Britain will "pay the price" of a no-deal Brexit because complicated new border controls may not be ready in time, a UK government watchdog has warned.
The National Audit Office (NAO) said that new border checks could lead to delays at crossing points, increased risk of customs non-compliance and queues of lorries, for example, trying to cross onto the European continent at Dover and Folkestone in Kent.
Of 12 "critical" projects preparing Britain's borders for a no deal, 11 were "at risk of not being delivered on time and to acceptable quality", the NAO said, adding that thousands of UK exporters did not have enough time to prepare for new border rules. 423bn of trade crosses UK borders every year, much of that with the EU or onto other destinations via the rest of Europe.
Outside the EU there will need to be new border controls and if there is no deal those controls will have to be stricter than if Britain agreed a "soft" Brexit which included a 19 month implementation period.
The NAO said that under a "no deal" up to 250,000 firms may need to fill out customs declarations forms for the first time as Britain moved onto World Trade Organisation (WTO) rules. Her Majesty's Revenue and Customs (HMRC) - which collects taxes at the border - could also have to deal with as many as 260 million customs declarations a year, up from 55 million.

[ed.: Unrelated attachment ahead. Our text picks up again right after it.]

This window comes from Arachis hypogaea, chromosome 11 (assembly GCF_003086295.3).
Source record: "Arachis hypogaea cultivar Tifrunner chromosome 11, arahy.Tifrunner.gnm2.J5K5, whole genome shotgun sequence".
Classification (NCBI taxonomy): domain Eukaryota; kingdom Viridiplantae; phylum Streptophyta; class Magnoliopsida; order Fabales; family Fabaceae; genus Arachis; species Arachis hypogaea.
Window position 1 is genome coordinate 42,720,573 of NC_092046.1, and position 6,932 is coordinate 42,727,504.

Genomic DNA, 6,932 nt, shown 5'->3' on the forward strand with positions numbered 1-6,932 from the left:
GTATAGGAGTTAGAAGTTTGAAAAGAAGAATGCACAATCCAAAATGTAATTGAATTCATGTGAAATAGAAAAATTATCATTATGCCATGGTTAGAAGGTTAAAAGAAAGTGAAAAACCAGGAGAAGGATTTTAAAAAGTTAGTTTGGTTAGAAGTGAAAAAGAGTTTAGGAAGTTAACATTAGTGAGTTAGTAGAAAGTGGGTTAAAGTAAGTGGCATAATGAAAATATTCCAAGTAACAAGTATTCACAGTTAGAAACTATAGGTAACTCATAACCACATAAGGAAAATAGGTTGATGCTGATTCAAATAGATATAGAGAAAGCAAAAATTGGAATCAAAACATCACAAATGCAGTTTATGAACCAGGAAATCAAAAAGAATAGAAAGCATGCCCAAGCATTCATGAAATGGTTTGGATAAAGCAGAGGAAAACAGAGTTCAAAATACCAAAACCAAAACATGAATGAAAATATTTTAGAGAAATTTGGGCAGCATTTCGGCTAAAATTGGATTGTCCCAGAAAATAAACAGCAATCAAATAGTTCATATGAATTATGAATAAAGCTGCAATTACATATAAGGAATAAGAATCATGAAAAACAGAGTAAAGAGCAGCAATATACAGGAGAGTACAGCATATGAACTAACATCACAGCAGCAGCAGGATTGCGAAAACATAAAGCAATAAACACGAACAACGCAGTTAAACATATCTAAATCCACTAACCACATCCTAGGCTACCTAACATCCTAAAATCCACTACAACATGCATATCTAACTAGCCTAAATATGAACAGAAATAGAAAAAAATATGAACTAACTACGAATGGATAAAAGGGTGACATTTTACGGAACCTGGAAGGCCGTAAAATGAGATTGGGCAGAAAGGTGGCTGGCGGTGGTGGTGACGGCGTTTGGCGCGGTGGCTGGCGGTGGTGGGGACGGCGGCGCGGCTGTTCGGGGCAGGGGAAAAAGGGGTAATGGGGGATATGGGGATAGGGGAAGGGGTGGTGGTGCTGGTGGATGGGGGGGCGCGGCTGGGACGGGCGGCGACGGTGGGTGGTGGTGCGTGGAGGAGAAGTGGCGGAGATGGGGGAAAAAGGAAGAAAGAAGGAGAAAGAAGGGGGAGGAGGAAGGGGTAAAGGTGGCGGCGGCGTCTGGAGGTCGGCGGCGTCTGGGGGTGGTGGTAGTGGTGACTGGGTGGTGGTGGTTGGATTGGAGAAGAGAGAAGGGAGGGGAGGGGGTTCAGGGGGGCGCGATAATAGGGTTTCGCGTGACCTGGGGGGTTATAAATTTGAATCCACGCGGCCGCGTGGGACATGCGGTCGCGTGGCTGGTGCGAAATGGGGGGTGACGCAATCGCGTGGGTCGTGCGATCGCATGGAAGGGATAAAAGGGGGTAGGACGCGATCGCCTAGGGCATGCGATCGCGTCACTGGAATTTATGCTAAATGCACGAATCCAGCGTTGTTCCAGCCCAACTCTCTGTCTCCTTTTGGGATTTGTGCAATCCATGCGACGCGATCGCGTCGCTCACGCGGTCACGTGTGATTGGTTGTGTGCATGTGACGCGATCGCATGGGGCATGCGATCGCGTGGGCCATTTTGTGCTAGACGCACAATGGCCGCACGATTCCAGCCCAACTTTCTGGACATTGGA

The Federation of Small Businesses national chairman Mike Cherry said the report was "deeply troubling". He added: "With less than six months before exit day, it is dreamland stuff to think that we will be anywhere near having the infrastructure needed to track and examine goods at the border.
"The likelihood is that our small business traders will face delays for goods crossing the border, while also being hit with extra costs associated to new customs arrangements and tracking requirements."
Criminal gangs could also exploit any border weaknesses and queues and delays were likely at border crossings, the NAO report added. "Government's assumption that the risks will not change materially on day one is reasonable in the short term but organised criminals and others are likely to be quick to exploit any perceived weaknesses or gaps in the enforcement regime," it continued. "This, combined with the UK's potential loss of access to EU security, law enforcement and criminal justice tools, could create security weaknesses which the government would need to address urgently."